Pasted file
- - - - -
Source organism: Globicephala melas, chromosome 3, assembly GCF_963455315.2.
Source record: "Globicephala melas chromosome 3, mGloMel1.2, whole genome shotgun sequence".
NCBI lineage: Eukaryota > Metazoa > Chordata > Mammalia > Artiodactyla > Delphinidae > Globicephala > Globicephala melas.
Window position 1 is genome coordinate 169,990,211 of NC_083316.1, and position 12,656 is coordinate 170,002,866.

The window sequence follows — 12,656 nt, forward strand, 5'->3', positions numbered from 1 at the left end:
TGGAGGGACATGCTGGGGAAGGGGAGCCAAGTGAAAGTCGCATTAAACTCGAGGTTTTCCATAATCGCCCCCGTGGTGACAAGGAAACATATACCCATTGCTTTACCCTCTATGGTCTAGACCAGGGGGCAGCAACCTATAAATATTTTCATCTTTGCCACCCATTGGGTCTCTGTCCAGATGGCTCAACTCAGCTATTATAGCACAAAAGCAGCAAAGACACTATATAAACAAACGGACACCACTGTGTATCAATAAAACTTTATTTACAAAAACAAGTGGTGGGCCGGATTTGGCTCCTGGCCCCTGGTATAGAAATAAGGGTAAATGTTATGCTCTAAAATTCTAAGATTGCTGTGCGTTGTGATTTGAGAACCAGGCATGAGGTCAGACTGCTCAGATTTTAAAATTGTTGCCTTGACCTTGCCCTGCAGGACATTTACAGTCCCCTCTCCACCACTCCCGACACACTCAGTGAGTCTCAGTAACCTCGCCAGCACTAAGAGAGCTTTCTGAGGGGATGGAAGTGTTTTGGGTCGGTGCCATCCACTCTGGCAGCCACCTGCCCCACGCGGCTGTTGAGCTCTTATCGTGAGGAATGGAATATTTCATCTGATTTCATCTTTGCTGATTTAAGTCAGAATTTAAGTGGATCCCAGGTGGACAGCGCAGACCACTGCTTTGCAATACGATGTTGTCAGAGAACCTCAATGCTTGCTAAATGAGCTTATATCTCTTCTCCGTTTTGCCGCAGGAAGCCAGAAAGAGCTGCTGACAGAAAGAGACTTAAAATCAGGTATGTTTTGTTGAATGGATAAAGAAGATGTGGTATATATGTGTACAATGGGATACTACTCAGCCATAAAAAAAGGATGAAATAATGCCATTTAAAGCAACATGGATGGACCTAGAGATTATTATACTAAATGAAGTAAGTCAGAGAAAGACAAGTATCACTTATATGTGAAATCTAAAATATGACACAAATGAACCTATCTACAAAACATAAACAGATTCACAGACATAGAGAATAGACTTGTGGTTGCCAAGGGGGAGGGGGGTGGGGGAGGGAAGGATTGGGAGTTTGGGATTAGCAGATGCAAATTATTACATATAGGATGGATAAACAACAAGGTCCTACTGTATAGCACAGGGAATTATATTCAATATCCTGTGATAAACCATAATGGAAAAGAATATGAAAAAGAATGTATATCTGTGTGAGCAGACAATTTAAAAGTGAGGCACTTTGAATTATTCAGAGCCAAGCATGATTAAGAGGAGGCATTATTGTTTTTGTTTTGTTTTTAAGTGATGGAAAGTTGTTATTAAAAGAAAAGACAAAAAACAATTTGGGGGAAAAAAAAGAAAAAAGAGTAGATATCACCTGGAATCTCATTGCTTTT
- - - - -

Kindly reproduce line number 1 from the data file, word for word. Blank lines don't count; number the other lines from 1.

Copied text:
Source organism: Globicephala melas, chromosome 3, assembly GCF_963455315.2.